Social Media Internships: More Than Just Tweeting

“Go, Nats!”

By Dean’s Intern Alex Mazzarisi at National Geographic

When I first started my social media internship at National Geographic Channel, I was a bit intimidated not just by the company name, but also by the life-sized spinosaurus that greeted me. The dinosaur welcomes visitors and employees alike at the entrance of the National Geographic Society to promote the new spinosaurus exhibit and even cheer on the Washington Nationals.

Thankfully, the trepidation that any intern feels on the first day of a new job rapidly dissolved when I was introduced to my wonderful supervisors Jon, Sarina and Becca. They welcomed me onto their small, but extremely efficient social media team. Immediately, they let me sit in on conference calls and meetings, knowing that I wouldn’t understand everything right away but knew that being exposed early would allow me to get a jumpstart on the shows that’d I’d be working on now and months into the future.

Working at National Geographic is kind of like stepping into Willy Wonka’s Chocolate Factory—but with animals and nature being the central focus, instead of candy. Everywhere you turn, people are creating out-of-the box ideas on posters, videos and other mediums to promote the channel’s shows and inspire people to let nature play a more prominent role in their lives.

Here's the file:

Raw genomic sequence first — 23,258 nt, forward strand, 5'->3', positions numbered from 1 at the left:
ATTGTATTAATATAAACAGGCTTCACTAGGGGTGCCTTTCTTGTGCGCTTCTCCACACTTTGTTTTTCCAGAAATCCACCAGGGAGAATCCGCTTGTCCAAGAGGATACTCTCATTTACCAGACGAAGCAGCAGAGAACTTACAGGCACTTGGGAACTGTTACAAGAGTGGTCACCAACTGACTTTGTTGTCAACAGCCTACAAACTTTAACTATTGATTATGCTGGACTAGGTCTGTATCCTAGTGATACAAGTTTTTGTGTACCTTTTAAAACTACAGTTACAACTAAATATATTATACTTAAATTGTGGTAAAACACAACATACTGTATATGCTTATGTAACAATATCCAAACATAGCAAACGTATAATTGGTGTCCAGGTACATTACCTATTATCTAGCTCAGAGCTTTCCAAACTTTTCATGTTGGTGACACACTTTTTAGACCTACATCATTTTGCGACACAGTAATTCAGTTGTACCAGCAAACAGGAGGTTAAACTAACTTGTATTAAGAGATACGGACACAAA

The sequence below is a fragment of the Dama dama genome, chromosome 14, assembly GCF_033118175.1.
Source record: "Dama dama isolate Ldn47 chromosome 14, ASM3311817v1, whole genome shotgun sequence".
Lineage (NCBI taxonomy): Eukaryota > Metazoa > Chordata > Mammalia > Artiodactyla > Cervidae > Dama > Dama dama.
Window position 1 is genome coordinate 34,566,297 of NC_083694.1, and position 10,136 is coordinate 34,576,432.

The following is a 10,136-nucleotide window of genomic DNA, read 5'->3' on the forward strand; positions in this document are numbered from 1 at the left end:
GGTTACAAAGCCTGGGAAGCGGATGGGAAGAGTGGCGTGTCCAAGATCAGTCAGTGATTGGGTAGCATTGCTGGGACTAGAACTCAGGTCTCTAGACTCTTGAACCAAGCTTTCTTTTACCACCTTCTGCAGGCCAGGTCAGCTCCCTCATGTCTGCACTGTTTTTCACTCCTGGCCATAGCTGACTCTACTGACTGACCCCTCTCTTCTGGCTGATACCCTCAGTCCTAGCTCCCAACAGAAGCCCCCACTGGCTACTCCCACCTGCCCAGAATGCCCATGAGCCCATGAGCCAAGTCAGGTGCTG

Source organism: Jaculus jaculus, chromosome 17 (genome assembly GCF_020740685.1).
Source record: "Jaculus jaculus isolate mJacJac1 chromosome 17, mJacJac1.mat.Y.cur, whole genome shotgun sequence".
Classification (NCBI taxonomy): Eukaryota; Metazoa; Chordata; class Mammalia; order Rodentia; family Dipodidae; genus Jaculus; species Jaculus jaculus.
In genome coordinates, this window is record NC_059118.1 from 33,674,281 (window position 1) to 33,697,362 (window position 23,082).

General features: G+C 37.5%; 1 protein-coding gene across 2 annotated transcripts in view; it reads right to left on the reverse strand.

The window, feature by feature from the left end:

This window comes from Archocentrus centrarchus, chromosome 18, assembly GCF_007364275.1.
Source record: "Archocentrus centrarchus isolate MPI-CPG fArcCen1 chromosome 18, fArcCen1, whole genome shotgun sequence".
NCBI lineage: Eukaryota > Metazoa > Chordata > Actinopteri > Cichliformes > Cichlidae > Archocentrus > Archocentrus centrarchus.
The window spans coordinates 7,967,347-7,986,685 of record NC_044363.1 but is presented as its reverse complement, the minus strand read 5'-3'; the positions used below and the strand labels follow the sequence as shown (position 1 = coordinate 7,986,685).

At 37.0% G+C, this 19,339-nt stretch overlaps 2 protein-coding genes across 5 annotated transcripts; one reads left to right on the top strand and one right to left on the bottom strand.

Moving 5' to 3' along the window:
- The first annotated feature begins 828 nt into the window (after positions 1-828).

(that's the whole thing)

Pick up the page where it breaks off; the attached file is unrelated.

Alex at National Geographic

This was no exception for me and I was assigned to projects like creating the “biggest wins” of a survival show, making spotify playlists to promote a show about living off the land and creating “Wildlife Wednesday” and “Fact Foto Friday” graphics, which are posted on National Geographic’s various Facebook pages. Working under three different supervisors makes each day and the projects that come along with it different. This is a job that allows me to have a lot of fun while also helping me sharpen my skills in Photoshop, Final Cut Pro and social media analytics.

There is so much more than what meets the eye to social media—its more than just tweeting and liking Facebook posts. Social media is quickly becoming the new lifeblood of advertising and National Geographic Channel is paying close attention to what is said about their shows and how often people say it. A show is considered to have succeeded not by just the number of people who have watched it, but also how much it has been tweeted about and shared on Facebook. I often find myself scrolling down Facebook and reading the comments about the memes I’ve created or searching the hashtags of our Twitter posts. I am so grateful for the opportunity to work in such a groundbreaking industry at the largest non-profit in the world that works in accordance with its motto “inspiring people to care about the planet.”